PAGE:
In the first, a client started his conversation with his coach by stating that he was sure that his boss, the CEO, was angry with him, though nothing had been expressly communicated to him. He was seeking the coach’s advice on how to deal with this perceived anger.
In the second, our client expressed reluctance to tell a colleague she was disappointed in his failure to deliver on his promise to complete some work she needed in order to do hers. Even though her colleague had made a promise to her, she ‘didn’t want to make him responsible for her schedule’. When asked if it was likely he could tell from her non-verbals that she was disappointed, she responded, “Yes, probably.”
And finally, in the third scenario, a client was frustrated by the limited progress made by a group toward finding innovative solutions to a shared problem. She described the source of the problem as a failure to discuss openly when one person in the room does not agree, and noted that over time solutions were adjusted to meet that one person’s needs, whether or not they created a good solution. No one was willing to call the question about whether this one person’s influence was deleterious for group goals.
We are staking a bet that if we took a poll of our readers, every one of you would have had at least one of these types of experiences – and quite likely, all three, in your careers. We’ve all felt the uncomfortable – even maddening – effects of how someone’s (or several peoples’) silence created a problem much larger than its underlying facts would imply.
For as much as we humans love to talk, we are incredibly consistent at not saying things that are important to advancing a meaningful conversation. We fail to offer respectful disagreements, to ask important questions, to request adherence to promised accountability, and to name elephants in the room. The failure to articulate these itchy topics, however, does not contribute to their resolution. Worse yet, though our reason for avoiding the topics is to not to mess up progress by ‘personalizing’ an issue, exactly the opposite effect occurs. The unspoken but evident omissions do mess up progress as people try to decipher what is left unsaid – and often, they also experience time-consuming and unproductive angst by assuming emotions like anger or disappointment are at the root of the silence.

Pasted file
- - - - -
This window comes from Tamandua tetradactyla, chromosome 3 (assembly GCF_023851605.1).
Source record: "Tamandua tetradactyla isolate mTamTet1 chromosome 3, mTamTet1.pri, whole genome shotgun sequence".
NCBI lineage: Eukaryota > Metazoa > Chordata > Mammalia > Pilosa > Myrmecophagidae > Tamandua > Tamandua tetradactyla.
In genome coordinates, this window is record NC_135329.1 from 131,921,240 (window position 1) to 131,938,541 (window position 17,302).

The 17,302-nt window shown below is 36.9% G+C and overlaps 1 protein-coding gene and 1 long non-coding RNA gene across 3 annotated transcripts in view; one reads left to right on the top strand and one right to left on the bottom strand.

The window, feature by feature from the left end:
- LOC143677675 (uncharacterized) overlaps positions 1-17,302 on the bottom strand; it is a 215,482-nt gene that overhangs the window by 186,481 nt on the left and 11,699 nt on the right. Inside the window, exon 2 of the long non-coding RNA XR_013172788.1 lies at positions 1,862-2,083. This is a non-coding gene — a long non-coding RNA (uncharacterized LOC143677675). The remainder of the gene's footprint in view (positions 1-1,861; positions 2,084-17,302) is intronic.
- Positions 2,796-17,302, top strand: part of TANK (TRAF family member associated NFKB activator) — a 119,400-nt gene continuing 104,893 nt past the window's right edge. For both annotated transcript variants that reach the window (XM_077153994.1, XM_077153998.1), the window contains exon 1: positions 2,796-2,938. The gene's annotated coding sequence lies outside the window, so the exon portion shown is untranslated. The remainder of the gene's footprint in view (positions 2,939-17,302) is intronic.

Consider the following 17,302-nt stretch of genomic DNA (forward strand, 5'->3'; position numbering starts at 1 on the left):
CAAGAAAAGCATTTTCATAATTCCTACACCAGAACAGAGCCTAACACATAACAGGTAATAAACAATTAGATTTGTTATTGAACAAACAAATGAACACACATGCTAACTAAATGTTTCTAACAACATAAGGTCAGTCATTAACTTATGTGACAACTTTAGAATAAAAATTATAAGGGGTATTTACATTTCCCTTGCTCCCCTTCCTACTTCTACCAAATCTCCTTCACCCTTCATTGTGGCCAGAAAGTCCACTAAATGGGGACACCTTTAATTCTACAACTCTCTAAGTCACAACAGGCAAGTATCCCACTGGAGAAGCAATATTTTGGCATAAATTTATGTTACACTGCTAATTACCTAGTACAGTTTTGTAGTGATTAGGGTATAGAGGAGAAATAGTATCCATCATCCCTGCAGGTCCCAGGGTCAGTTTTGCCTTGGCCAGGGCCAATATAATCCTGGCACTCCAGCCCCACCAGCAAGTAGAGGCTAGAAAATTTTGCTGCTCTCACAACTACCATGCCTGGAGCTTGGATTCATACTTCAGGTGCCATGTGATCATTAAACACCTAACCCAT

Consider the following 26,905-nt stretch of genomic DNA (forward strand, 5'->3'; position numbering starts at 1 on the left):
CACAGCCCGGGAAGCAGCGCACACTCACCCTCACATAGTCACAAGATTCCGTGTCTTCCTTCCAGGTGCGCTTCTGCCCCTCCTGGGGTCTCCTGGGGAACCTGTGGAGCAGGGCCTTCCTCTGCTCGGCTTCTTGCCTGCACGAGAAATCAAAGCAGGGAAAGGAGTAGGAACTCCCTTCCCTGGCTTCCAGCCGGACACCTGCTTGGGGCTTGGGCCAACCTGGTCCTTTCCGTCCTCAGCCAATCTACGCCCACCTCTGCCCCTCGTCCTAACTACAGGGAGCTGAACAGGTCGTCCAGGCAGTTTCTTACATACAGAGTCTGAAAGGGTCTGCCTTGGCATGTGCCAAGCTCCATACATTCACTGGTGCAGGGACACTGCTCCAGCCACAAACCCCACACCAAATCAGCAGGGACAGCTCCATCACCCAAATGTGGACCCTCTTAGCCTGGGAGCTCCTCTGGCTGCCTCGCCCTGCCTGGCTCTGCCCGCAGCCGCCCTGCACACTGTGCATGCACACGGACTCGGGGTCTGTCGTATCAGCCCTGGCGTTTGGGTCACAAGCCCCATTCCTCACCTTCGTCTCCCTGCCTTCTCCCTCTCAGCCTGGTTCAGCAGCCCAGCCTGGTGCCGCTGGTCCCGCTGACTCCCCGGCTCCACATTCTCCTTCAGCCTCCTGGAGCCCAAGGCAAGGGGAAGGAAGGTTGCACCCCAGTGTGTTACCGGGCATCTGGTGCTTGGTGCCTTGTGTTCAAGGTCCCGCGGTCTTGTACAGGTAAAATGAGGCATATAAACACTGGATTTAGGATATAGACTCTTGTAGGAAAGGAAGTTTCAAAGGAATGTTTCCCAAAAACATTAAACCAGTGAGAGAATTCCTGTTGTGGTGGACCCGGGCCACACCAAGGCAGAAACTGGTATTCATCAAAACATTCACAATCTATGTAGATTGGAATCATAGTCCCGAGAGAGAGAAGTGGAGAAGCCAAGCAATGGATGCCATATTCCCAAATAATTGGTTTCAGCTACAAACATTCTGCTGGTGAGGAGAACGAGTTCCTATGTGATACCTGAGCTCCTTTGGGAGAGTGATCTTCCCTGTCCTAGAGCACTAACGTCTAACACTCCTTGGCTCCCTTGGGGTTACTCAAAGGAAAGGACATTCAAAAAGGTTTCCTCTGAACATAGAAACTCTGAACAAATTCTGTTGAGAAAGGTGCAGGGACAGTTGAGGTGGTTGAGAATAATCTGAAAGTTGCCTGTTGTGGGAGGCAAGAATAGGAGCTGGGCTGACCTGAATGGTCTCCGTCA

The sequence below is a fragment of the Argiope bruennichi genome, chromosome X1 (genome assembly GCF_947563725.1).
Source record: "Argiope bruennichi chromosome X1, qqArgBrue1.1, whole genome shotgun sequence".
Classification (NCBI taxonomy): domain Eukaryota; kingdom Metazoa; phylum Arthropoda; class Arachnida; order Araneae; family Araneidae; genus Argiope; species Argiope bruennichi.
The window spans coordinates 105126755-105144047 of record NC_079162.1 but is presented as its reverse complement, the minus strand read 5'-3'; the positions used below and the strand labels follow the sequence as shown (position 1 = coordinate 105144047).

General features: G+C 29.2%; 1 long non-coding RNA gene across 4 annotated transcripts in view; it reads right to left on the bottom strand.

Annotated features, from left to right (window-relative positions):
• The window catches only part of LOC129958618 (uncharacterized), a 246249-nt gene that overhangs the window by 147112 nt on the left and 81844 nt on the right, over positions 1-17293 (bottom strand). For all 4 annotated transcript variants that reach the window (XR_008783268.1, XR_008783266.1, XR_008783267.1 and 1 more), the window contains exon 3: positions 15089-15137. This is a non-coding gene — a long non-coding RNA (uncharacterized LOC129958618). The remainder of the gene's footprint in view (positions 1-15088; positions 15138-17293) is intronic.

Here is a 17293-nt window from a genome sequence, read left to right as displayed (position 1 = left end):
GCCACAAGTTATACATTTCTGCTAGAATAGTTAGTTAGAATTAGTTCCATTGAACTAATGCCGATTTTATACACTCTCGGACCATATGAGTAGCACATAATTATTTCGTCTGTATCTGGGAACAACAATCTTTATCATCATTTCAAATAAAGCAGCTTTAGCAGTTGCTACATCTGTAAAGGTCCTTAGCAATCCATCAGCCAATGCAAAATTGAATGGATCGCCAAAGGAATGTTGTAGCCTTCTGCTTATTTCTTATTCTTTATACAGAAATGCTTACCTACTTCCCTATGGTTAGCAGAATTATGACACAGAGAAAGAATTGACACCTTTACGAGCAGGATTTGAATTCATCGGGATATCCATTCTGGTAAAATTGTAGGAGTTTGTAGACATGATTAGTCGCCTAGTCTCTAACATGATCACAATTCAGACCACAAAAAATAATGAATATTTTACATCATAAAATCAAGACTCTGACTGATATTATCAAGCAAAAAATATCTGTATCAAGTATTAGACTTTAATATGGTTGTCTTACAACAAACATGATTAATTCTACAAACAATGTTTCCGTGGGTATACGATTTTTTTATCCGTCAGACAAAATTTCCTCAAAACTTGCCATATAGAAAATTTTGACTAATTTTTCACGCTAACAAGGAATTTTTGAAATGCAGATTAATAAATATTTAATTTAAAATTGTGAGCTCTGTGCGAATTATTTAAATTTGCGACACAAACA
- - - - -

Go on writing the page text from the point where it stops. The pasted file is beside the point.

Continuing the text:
As a leader, you have two responsibilities for assuring that what’s not said does not dominate – or even impair – the conversations in your place of work:
- First, you have the responsibility to personally model the type of openness that assures unspoken issues are not left unaddressed, and
- Second, you have the responsibility to encourage, support, and hold others accountable for the same type of open and respectful behavior.
Being candid – and encouraging respectful candor – is a skill worthy of serious cultivation. Here are a few starting tips:
- Practice the language of observation and perception, and ask permission to offer insight: “May I make an observation about what I am seeing in this situation?” “I’d like to share a perception I have of what I’m observing. Would you be open to that?”